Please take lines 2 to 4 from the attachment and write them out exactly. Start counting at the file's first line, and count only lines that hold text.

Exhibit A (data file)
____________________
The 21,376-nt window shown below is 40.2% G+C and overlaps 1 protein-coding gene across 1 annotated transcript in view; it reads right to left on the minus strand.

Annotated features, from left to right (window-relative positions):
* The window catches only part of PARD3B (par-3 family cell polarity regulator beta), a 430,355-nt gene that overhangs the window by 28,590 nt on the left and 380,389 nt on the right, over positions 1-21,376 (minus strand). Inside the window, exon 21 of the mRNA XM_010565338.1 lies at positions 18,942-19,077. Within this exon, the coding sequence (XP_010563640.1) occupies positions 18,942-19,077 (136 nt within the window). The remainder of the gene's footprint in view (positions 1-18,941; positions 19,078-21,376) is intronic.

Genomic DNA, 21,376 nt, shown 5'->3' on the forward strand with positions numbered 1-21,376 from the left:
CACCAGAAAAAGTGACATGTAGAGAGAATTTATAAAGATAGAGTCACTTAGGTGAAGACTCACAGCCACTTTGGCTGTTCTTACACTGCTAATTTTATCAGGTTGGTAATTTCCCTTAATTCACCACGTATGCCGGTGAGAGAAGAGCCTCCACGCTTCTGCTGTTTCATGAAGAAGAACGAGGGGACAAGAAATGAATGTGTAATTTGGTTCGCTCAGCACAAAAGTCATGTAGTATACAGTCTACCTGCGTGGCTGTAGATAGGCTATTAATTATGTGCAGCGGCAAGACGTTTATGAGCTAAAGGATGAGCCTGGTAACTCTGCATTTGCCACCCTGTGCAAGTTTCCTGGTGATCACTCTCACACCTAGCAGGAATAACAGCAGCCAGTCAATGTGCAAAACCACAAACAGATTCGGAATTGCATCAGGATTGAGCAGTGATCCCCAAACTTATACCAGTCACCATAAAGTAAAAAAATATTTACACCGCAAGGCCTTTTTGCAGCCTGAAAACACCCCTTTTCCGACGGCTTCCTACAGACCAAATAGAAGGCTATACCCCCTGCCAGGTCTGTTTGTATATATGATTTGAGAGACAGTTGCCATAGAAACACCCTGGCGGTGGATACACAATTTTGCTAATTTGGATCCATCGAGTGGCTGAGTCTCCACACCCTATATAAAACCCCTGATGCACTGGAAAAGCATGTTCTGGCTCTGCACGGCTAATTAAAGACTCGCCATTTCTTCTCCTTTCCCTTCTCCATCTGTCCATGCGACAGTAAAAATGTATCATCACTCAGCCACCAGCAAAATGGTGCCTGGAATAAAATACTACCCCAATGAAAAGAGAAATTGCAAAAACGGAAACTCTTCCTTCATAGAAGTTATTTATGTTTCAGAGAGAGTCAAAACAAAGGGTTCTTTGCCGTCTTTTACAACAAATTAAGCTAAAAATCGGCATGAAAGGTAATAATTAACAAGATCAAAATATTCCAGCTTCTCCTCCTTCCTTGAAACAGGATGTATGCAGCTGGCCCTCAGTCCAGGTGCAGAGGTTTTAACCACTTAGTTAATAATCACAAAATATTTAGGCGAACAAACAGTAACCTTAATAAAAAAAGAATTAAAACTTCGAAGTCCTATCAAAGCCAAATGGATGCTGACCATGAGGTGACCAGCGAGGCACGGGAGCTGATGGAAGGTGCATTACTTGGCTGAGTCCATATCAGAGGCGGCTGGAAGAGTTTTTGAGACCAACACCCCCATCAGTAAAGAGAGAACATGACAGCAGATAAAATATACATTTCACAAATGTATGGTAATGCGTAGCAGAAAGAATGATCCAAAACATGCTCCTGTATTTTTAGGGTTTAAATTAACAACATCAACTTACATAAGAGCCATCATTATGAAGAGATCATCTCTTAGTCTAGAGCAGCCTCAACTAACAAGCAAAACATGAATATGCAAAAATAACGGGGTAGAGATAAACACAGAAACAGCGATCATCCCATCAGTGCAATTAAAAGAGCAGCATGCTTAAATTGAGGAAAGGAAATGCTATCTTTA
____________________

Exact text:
Annotated features, from left to right (window-relative positions):
* The window catches only part of PARD3B (par-3 family cell polarity regulator beta), a 430,355-nt gene that overhangs the window by 28,590 nt on the left and 380,389 nt on the right, over positions 1-21,376 (minus strand). Inside the window, exon 21 of the mRNA XM_010565338.1 lies at positions 18,942-19,077. Within this exon, the coding sequence (XP_010563640.1) occupies positions 18,942-19,077 (136 nt within the window). The remainder of the gene's footprint in view (positions 1-18,941; positions 19,078-21,376) is intronic.

Genomic DNA, 21,376 nt, shown 5'->3' on the forward strand with positions numbered 1-21,376 from the left: